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Kenya1997 CopingWithout Coping:What Poor PeopleSayAbout Povertyin Kenya Ten study sites were selectedacross agro-ecological zones in each of seven districts (Kaiiado bacteria legionella purchase doximicina 200 mg without a prescription,Kisumu antibiotics joint infection cheap doximicina 200 mg on-line, Makueni antibiotics for acne dosage order doximicina american express, Mombasa infection eyes discount 200mg doximicina free shipping, Nakuru, Nyeri, and Taita Taveta). Open-endedresearch techniques, including social mapping, Venn diagram and three-pile sorting, focus group discussions,interviews,gender analyses,and case studies. Country,Year, and Title Madagascar 1994 Participatory PovertyAssessment: Synthesis Report Sample Methods Four regions selected (Tulear, Antananarivo, Soavinamdriana,and Sambaveand Brickaville)to represent differentagro-ecologicalzones, levelsof income,and modes of livelihood. There were 2,582 poor households involved in focus groups or one-on-one interviews. In additon, approximately 100 interviews were conductedwith community leaders,service providers, and government officials. Structured conversational interviews, focus group interviews with locals, participant observation, and institutional appraisal. Mali 1992 Qualitative Studyon the Demandfor Educationin Rural Mali Mali 1993 Assessmentof LivingConditions Niger 1996 Poverty Assessment: A ResilientPeoplein a Harsh Environment There were 12 villagesin four different regions,chosen according to their levelsof demand for education, measured by average enrollment ratios. In-depth interviewswith approximately 100 people including married women, young unmarried women,the unemployed,students, street children, groups of beggars, cooperativesof the disabled, a neighborhoodpatrol, a savings group, women engagedin petty trade, and migrants. Approximately 200 people were interviewed in urban areas, plus approximately 190 villagers,either individuallyor in focus groups, from 12 villagesin three rural areas. Participant observation and interviews,open-endedconversations with a random sample. Informal interviews,openended questionnaires,participatory tools, and discussion groups. Country, Year, and Title Nigeria 1995 Participatory Poverty Assessment Sample Methods Interviewswith the poorest individuals and households within certain communities in 10 states (Akwa Ibom, Benue, Cross River, Kaduna, Kwara, Lagos, Ondo, Osun, Oyo, and Sokoto)-37 urban areas and 58 rural areas. Sample included sites in Oyo, Benne, and Osun States, selected by 14 teams of experienced Nigerian researchers with help from state and local government leaders. There were 18 local government education leaders, 540 parents, and 180 pupils sampled purposively to represent the main ecological and sociolinguistic categories in 54 schools selected from six. There were 12 areas of 12 municipalities in 9 prefectures selected according to 11 criteria (agro-ecological zone, socioeconomic level, economic potential, rural, urban, migration, effects of the war, population density, access to services, roads, and types of employment). The material in this report is based on the findings of a mission to Senegal led by the World Bank. Additional formation comes from the first household Priority Survey that was completed iln 1993. There were approximately 1,400 respondents in 25 communities (10 of which were in KwaZulu-Natal, 7 in Eastern Cape, and 4 in Northern Province). These are the poorest provinces in South Africa, excluding Gauteng and the Free State. In-depth interviews and focus group discussionscovering seven topics, surveys, field observation, case studies, and secondary review. Nigeria 1996 Poverty in the Midst of Plenty: the Challenge of Growth with Inclusion Individual and group discussions, interviews with government leaders. Social mapping, wealth-ranking, matrices, transects, Venn diagrams, impact trees, chapatti diagrams, focus group discussions, home visits, and secondary data. Senegal 1995 An Assessment of Living Conditions A household survey, desk review, and key informant interviews. Elsewhere, this study used combinations of participant observation, focus group discussions, conversational and semi-structured interviewing, literature review, and workshops. Country,Year, and Title Swaziland1997 Swaziland:Poverty Assessmentby the Poor Sample Methods There were 63 communities in four agro-ecological regions, involving more than 600 households,100 focus groups, and 100 key informants. The site selectionwas based on the ecologicalzones rather than socialformations, and actual sites were thus chosen based on the land tenure system. More than 6,000 participants in 87 villageswere chosen to be nationally representative of rural areas spread throughout the country. Fifteen households from each village were selectedfor a household surveyhouseholds that had also contributed to the national agricultural survey. The sample included individualsand households from rural communities and urban neighborhoods. The sample comprised 40 villagescovering five regions and urban neighborhoods in Lome. The poverty assessmentprepared in 1995 was based on the 1990 National Household Survey. The report was based on a desk review of 56 studies that have used participatory approaches of data collection to assesspoverty in Uganda. Focus groups and semi-structured interviews,social mapping, trend analysis, wealthranking, preferenceranking of sourcesof finance,institutional diagrams, and gender analysis. Tools included mappings, wealth-ranking,seasonal analysis, price analysis, Venn diagrams, problem identification, gender analysis, key informant interviews,household surveys,and Districtlevel workshops. Semi-structuredinterviews;issues covered include:problem hierarchies,perceivedsolutions, survival strategies, and life histories. Twenty-fourrural and 12 urban sites in nine of the most disadvantaged districts were purposively selectedin order to capture the multiple facetsof poverty in Uganda. Sixteen focus godiscussions wre held, inluding 110 respondents (67 men and 43 women-; there wr lo7 ndphitr tions),fs sions,and group isusaircobseation. An attitud S o Civil Servants was carried Out-fr a sttfied sampe of 403 onts (71 percent maleand29 pcent female). Yemen,Republic of 1999 YemenChild Development Project:Social Assessment Zambia 1994 the study sample included 12 village clusters and six districts in two Northern governorates. The villages involved are among the most geographically isolated and are severely lacking in social servicesand infrastructure. The stuywsbsdosirua Project stakeholders were asked to discusstheir problems and coping strategies, and to suggest solutions to several pertinent issues,such as health, female education, and water and sanitation. Conversationalinterviewing, focus group discussions,case studies, and participant observation. The six districtswere consideredto be moderatelypoor to poor (Akhurianand Spitak,Tashir Vardenis, Vaik,Goris, and Yerevan). Three urban and four rural sites were chosen to represent various differences around the country, includingYerevan, Gumri, SisianTown in urban zones, and Lusarpiur (Shirak Region),Darbas (SunikRegion), Lor (SunikRegion), and Shahap (Ararat Region)in rural zones. Qualitative researchinvolved 12 focus groups of users, plus open-ended interviewswith users and service providers. Within each school target groups were organizedto include 60 families, 52 children,nine ex-boarders, and various serviceproviders, institutionalstaff, and membersof the general community. There were community assessmentsin 91 communities (25 cities, 5 towns, and 61 villages)and a Social Assessment involving 140 poor or vul- Semi-structuredinterviews, focus groups, street conversations and spontaneous street meetings,and direct observation. Armenia 1996 Social Assessment Report on the Education and Health Sectors in Armenia Quantitative and qualitative research, including focus groups, open-endedinterviews, and observation. Georgia 1997 Poverty in Georgia: the Social Dimensionsof Transition the study was based on 600 households, chosen on the basis of poverty and vulnerability,in nine regions,includingvarious ecologicalzones,agricultural conditions, urban and rural settings,ethnic communities,and population groups. There were also interviewswith local officials,doctors, teachers,and other members of the community. The study was based on fewer than 100 in-depth interviews with poor families in the Aluksne district and the urban Livani region. Participants were selected across age, gender, and professional and employment experience. The study was based on semi-structured interviewswith 400 households and 20 local experts. Purposivesampling ensured that different geographic, economic, and cultural regions were included, as well as household types most likely to be poor. The study was based on 400 poor households reflectingthe urban-rural distribution of the country. There were 100 households from each of four regions; 200 were under the poverty line, the other 200 were randomly selected. The study was based on 200 poor individualsand households from six districts, selectedto include a range of ages, occupations, and household types. Latvia 1997 Report on the Qualitative Analysis Research into the Living Standards of Inhabitants in Aluksne District Latvia 1998 Listeningto the Poor: A Social Assessmentof Poverty in Latvia Surveysand interviews about the conditions facing families and surrounding areas on livelihoods,social assisrance programs, education, health, and food issues. Macedonia 1998 Qualitative Analysis of the Living Standard of the Population of the Republic of Macedonia Moldova 1997 Povertyin Moldova: the Social Dimensionsof Transition Ukraine 1996 Ethnographic Study of Povertyin Ukraine Questionnairesand semistructured interviews. The study was based on 500 poor Observationand semi-struchouseholdsselectedacross five urban tured interviews. In all regions except the Crimea 50 interviewswere conducted in the largestcity,and 50 in the villages. About 28 percent of respondentswere male and 72 percent were female 316 East Asia Country,Year, and Title Cambodia 1998 the SocialImpacts of the Creeping Crisis in Cambodia: Perceptionsof Poor Communities Sample Methods Rapid field research undertaken in April-May 1998 in Phnom Penh and the provincesof Battambang, Siem Reap, Kompong Cham, and Kandal.

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Specifically infections after surgery purchase generic doximicina online, the presence or absence and the features of pleu risy were evaluated antibiotics for sinus infection dose order doximicina with a mastercard. A veterinarian was stationed on the slaugh ter line where the postmortem inspection of viscera is usually performed antibiotic induced diarrhea treatment buy doximicina 100 mg without prescription. Corresponding author: Dr Giuseppe Marruchella do topical antibiotics for acne work order genuine doximicina line, University of Teramo, Faculty of Veterinary Medicine, Loc. Pleurisy evaluation on the parietal pleura:An alternative scoring method in slaughtered pigs. Discrete, bilateral pleurisy of both the diaphragmatic lobes; large, unilateral adhesion affecting the diaphragmatic lobe. Large, bilateral adhesions between both the diaphragmatic lobes on one side and the chest wall on the other. Pleurisy was scored in each area regardless of the extent of lesions in order to limit the subjectivity of the judgment. The points of both carcass halves are summed for a total score for each pig rang ing from 0 to 12 (explanatory examples are shown in Figure 2). The similarity between the 2 scoring systems appears quite evident, although based on a different refer ence scale. The linear regression Scoring pleurisy using digital images the reliability of scoring pleurisy on digital images was also evaluated. Scoring lesions on digital images proved to be quite easy and fast (around 8 pigs/min ute, including recording scores in a spread sheet). In particular, the number of healthy pigs (score 0) was almost identical, ranging between 140 to 144 of 260 pigs. The correlation among the investigators proved to be very high and statistically significant (r = 0. Finally, the agreement between the 2 veterinarians scor ing pleurisy on digital images was also very high (value = 0. The suitability of the sample size was as sessed for a generalized linear model using G* Power. The functional relationship between the variables measured with the 2 scoring methods was solved by linear regres sion analysis, whose statistical significance was evaluated by the analysis of variance; the Statistical analysis the examination of slaughtered pigs is ex tremely useful and costeffective to assess the health status of livestock, along with data collected in the herds (eg, clinical signs, nec ropsy findings, consumption of drugs, daily weight gain, and feed efficiency) or resulting from laboratory tests (eg, serological sur veys). Actinobacillus pleuropneumoniae is the etio logic agent of porcine pleuropneumonia, a respiratory disorder of pigs distributed worldwide, causing significant economic losses to the swine industry. We consider this to be widely expected, as pleu risy usually involves both pleural sheets (viscer al and parietal), with very rare exceptions being possible (eg, interlobar pleuritis). For example, the inspection of the pa rietal pleura may not be compatible with the simultaneous evaluation of other lesions (eg, pneumonia, pericarditis, parasitic hepatitis). In addition, it could be much faster than other methods if all carcasses are available at the end of the slaughter chain. Our data indi cate that scoring pleurisy on digital pictures of the chest wall is fast, relatively simple, and easily standardizable, providing results which are largely comparable with those obtained by a veterinarian at the slaughterhouse. There fore, this could be timesaving, efficient, and effective, notably streamlining the workload of the investigators. Implications · Pleurisy evaluation of parietal pleura was effective and efficient. The authors gratefully thank 314 Journal of Swine Health and Production - November and December 2019 Mr Andrea Paolini for his kind collaboration in collecting digital pictures at the slaugh terhouse. Disclaimer tions, feed, and management techniques may be specific to the research or commercial situation presented in the manuscript. References Scientific manuscripts published in the Journal of Swine Health and Production are peer reviewed. The British pig health schemes: integrated systems for largescale pig abattoir lesion monitoring. Merialdi G, Dottori M, Bonilauri P, Luppi A, Gozio S, Pozzi P, Spaggiari B, Martelli P. Survey of pleuritis and pulmonary lesions in pigs at abattoir with a focus on the extent of the condition and herd risk factors. A) Pleurisy affecting the cranial portion of the chest wall, corresponding to a score of 1. C) Pleurisy affecting both the cranial and the middle portion of the chest wall, corresponding to a total score of 3. D) Pleurisy affecting the caudal intercostal spaces, corresponding to a score of 3. E and F) the entire parietal pleura was affected by pleurisy, corresponding to a total score of 6. The points of both carcass halves are summed for a total score for each pig ranging from 0 to 12. Approximately, 50% of the pigs evaluated showed no pleural lesion and obtained a score of 0 using both scoring systems. Benchmarking of pluck lesions at slaughter as a health monitoring tool for pigs slaughtered at 170kg (heavy pigs). Compari son of four lung scoring systems for the assessment of the pathological outcomes derived from Actinobacillus pleuropneumoniae experimental infections. G*Power 3: a flexible statistical power analysis pro gram for the social, behavioral, and biomedical sci ences. Risk factors associated with pleuritis and cranioventral pulmonary consolidation in slaughter aged pigs. A crosssectional study of risk factors associated with pulmonary lesions in pigs at slaughter. Oral meloxicam administration at castra tion required 5 additional seconds and had no effect on average daily gain, mortality, or survivability in the preweaning period. Keywords: swine, castration, meloxicam, growth, mortality Received: December 12, 2018 Accepted: May 7, 2019 Resumen - El efecto de meloxicam oral en el comportamiento de lechones durante el periodo de predestete Un total de 5045 lechones fueron castrados y recibieron 1 de 2 tratamientos: control (C; quirъrgicamente castrados); o meloxi cam (M; quirъrgicamente castrados y meloxicam oral). La administraciуn oral de meloxicam al momento de la castraciуn requiriу de 5 segundos adicionales y no tuvo efecto en la ganancia diaria de peso, mortali dad o supervivencia en el periodo predestete. Rйsumй - Effet de meloxicam oral sur les performances des porcelets durant la pйriode de prйsevrage Un total de 5045 porcelets furent castrйs et reзurent un des deux traitements suiv ants: tйmoin (C; castrй chirurgicalement); ou meloxicam (M; castrй chirurgicalement et administration orale de meloxicam). Formal sample size calculations were not conducted; rather, the sample size was determined utilizing previous literature evaluating the effect of meloxicam on production parameters in commercial pre weaned piglets. Herd health was consistent throughout the study; the herd tested nega tive for porcine reproductive and respiratory syndrome virus, porcine epidemic diarrhea virus, and Mycoplasma, and showed no signs of swine influenza. For the entirety of the study, male piglets were housed with the sow and female littermates in a standard far rowing crate (1. At 1 day of age, piglets were tail docked, ear tattooed, and processed accord ing to farm standard operating procedures. Piglets had free access to the sow for nursing and to 1 water source throughout the study (Stainless Steel Farrowing Pan Waterer; Farmer Boy Ag). I n commercial swine production systems, surgical castration is a routine practice performed on male piglets within the first week of life. Therefore, the objective of the present study was to evaluate the effects of oral meloxicam ad ministered at the time of castration on piglet performance preweaning. Animals Male commercial crossbred piglets (n = 5045) across 783 multiparous sow Department of Animal Sciences, College of Food, Agricultural, and Environmental Sciences, the Ohio State University, Columbus, Ohio. Dr PairisGarcia is now with North Carolina State University, Raleigh, North Carolina. Journal of Swine Health and Production - Volume 27, Number 6 317 Enrollment and treatments Piglets were enrolled in the trial the day prior to castration. Enrollment was continu ous over 11 weeks of production, with a daily target enrollment of 100 to 150 male piglets. Litters were selected across 8 far rowing rooms (72 stalls per room) based on litter age (24 days of age at enrollment), and all male piglets within the selected litters were enrolled. Piglets within a litter were blocked by weight and assigned to 1 of 2 treatments, ensuring both treatments were equality represented within a litter and the average start weight of both treatments were similar. Treatments were as follows: control (C; surgically castrated without treatment); or meloxicam (M; sur gically castrated and administered 1. No positive sham treatment group was in cluded because this research was conducted on a commercial swine farm whose standard operating procedures required all male piglets be castrated. Given the individual castrating the piglets was also administering meloxicam, a saline control was not admin istered as the individual was already not blinded to the treatment groups.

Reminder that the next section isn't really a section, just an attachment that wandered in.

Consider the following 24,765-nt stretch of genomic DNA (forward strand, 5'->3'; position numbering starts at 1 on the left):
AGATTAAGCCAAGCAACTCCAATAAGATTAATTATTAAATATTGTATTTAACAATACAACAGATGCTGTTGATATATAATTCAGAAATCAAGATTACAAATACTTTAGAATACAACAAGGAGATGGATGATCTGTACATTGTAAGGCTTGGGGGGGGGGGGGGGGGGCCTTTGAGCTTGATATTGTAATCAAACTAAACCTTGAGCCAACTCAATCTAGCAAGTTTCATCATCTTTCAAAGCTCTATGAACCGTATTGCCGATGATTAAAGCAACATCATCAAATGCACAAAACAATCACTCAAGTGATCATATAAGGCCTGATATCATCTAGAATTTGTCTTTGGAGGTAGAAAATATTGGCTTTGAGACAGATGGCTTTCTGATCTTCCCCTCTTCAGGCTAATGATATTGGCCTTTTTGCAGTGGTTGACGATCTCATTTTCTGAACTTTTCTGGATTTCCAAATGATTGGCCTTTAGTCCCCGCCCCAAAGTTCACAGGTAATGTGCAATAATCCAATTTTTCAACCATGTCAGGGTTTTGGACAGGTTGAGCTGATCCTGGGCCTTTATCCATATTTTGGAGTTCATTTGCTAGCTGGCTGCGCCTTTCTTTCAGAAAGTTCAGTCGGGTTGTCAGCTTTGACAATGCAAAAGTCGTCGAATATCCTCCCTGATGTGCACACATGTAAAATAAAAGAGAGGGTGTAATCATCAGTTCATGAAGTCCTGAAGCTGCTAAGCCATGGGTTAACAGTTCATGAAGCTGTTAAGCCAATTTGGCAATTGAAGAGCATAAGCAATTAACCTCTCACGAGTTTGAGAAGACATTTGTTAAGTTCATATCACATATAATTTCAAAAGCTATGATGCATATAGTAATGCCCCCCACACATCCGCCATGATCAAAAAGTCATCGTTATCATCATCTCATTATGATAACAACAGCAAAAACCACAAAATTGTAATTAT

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Finish and Factory Lumber Keep kiln-dried items such as exterior finish treatment uti zithromax order doximicina mastercard, siding antibiotic medicine purchase doximicina in india, and exterior millwork in a closed unheated shed xefo antibiotics generic 100 mg doximicina fast delivery. Interior trim virus protection free purchase 100 mg doximicina with amex, flooring, cabinet work, and lumber for processing into furniture should be stored in a room or closed shed where relative humidity is controlled. In addition, store kiln-dried and machined hardwood dimension or softwood cut stock under controlled humidity conditions. Dried and machined hardwood dimension or softwood lumber intended for remanufacture should also be stored under controlled humidity conditions. Under uncontrolled conditions, the ends of such stock may attain a higher moisture content than the rest of the stock. Then, when the stock is straight-line ripped or jointed before edge gluing, subsequent shrinkage will cause splitting or open glue joints at the ends of panels. The simplest way to reduce relative humidity in storage areas of all sizes is to heat the closed space to a temperature slightly higher than that of the outside air. If the heating method is used, and there is no source of moisture except that contained in the air, the equilibrium moisture content can be maintained by increasing the temperature of the storage area greater than the outside temperature by the amounts shown in Table 13­4. When a dehumidifier is used, monitor or control if needed the average temperature in the storage space. Select the proper relative humidity in Table 4­2 in Chapter 4 to give the desired average moisture content. Wood in a factory awaiting or following manufacture can become too dry if the area is heated to 21 °C (70 °F) or greater when the outdoor temperature is low. Under such circumstances, exposed ends and surfaces of boards or cut pieces will tend to dry to the low equilibrium moisture content condition, causing shrinkage and warp. In addition, an equilibrium moisture content of 4% or more below the moisture content of the core of freshly crosscut boards can cause end checking. Simple remedies are to cover piles of partially manufactured items with plastic film and lower the shop temperature during non-work hours. Protect all manufactured stock from precipitation and spray, because liquid water on a solid pile tends to be absorbed by the wood instead of evaporating. The extent to which additional control of the storage environment is required depends upon the final use of the wood and the corresponding moisture content recommendations. If moisture content is not as specified or required, stickered storage in an appropriate condition could ultimately bring the stock within the desired moisture content range. If a large degree of moisture change is required, the stock must be redried (Rietz 1978). Plywood and Structural Items It is good practice to open-pile green or partially dried lumber and timbers using stickers and protect from sunshine and precipitation by a tight roof. Framing lumber and plywood with 20% or less moisture content can be solid-piled (no stickers) in a shed that has good protection against sunshine and direct or wind-driven precipitation. However, a better practice for stock with greater than 12% moisture content is 13­14 Chapter 13 Drying and Control of Moisture Content and Dimensional Changes underestimating dimensional change, by about 5% of the true change. Many changes of moisture content in use are over the small moisture content range of 6% to 14%, where the shrinkage­moisture content relationship is linear (Chap. Therefore, a set of shrinkage coefficients based on the linear portion of the shrinkage­moisture content curve has been developed (Table 13­5). Estimating approximate changes in dimension using this simple equation utilizes these dimensional change coefficients, from Table 13­5, when moisture content remains within the range of normal use. Dimensional Changes in Wood Dry wood undergoes small changes in dimension with normal changes in relative humidity. More humid air will cause slight swelling, and drier air will cause slight shrinkage. These changes are considerably smaller than those involved with shrinkage from the green condition. Equation (13­2) can be used to approximate dimensional changes caused by shrinking and swelling by using the total shrinkage coefficient from green to oven-dry. However, the equation assumes that the shrinkage­moisture content relationship is linear. Increase in storage area temperature above outside temperature to maintain the desired wood moisture content Outside relative humidity (%) 90 80 70 60 50 Temperature differential (°C (°F)) for desired wood moisture content 6% 18. Because commercial lumber is often not perfectly flatsawn or quartersawn, this procedure will probably overestimate width shrinkage and underestimate thickness shrinkage. Note also that if both a size change and percentage moisture content are known, Equation (13­2) can be used to calculate the original moisture content. Design Factors Affecting Dimensional Change Framing Lumber in House Construction Ideally, house framing lumber should be dried to the moisture content it faces in use to minimize dimensional changes as a result of frame shrinkage. This ideal condition is difficult to achieve, but some drying and shrinkage of the frame may take place without being visible or causing serious defects after the house is completed. If, at the time the wall and ceiling finish is applied, the moisture content of the framing lumber is not more than about 5% above that which it will reach in service, there will be little or no evidence of defects caused by shrinkage of the frame. For heated houses in cold climates, joists over heated basements, studs, and ceiling joists may reach a moisture content as low as 6% to 7% (Table 13­2). The most common signs of excessive shrinkage are cracks in plastered walls, truss rise, open joints, and nail pops in dry-wall construction; distortion of door openings; uneven floors; and loosening of joints and fastenings. The extent of vertical shrinkage after the house is completed is proportional to the depth of wood used as supports in a horizontal position, such as girders, floor joists, and plates. Thoroughly consider the type of framing best suited to the whole building structure. Methods should be chosen that will minimize or balance the use of wood across the grain in vertical supports. The factors involved and details of construction are covered extensively in Wood-Frame House Construction (Sherwood and Stroh 1991). Wood Care and Installation during Construction Lumber and Trusses Although it is good housekeeping practice, lumber is often not protected from the weather at construction sites. Lumber is commonly placed on the ground in open areas near the building site as bulked and strapped packages. Place supports under such packages that elevate the packages at least 150 mm (6 in. Pile lumber that is green or nearly green on stickers under a roof for additional drying before building into the structure. The same procedure is required for lumber treated with a waterborne preservative but not fully re-dried. Prefabricated building parts, such as roof trusses, sometimes lie unprotected on the ground at the building site. Wetting of the lumber also results in swelling, and subsequent shrinkage of the framing may contribute to structural distortions. Extended storage of lumber at moisture contents greater than 20% without drying can allow decay to develop. If framing lumber has a greater moisture content when installed than that recommended in Table 13­2, shrinkage can be expected. Framing lumber, even thoroughly air-dried stock, will generally have a moisture content greater than that recommended when it is delivered to the building site. If carelessly handled in storage at the site, the lumber can take up more moisture. Builders can schedule their work so an appreciable amount of drying can take place during the early stages of construction. When the house has been framed, sheathed, and roofed, the framing is so exposed that in time it can dry to a lower moisture content than could be found in yard-dried lumber. The application of the wall and ceiling finish is delayed while wiring and plumbing are installed. If this delay is about 30 days in warm, dry weather, the framing lumber should lose enough moisture so that any additional drying in place will be minimal. In cool, damp weather, or if wet lumber is used, the period of exposure should be extended. Checking moisture content of door and window headers and floor and ceiling joists at this time with an electric moisture meter is good practice. When these members approach an average of 12% moisture content, interior finish and trim can normally be installed. Before the wall finish is applied, the frame should be examined and defects that may have developed during drying, such as warped or distorted studs, shrinkage of lintels (header) over openings, or loosened joints, should be corrected. Heavy Timber Construction In heavy timber construction, a certain amount of shrinkage is to be expected. A column that bears directly on a wood girder can result in a structure settling as a result of the perpendicular-to-grain shrinkage of the girder.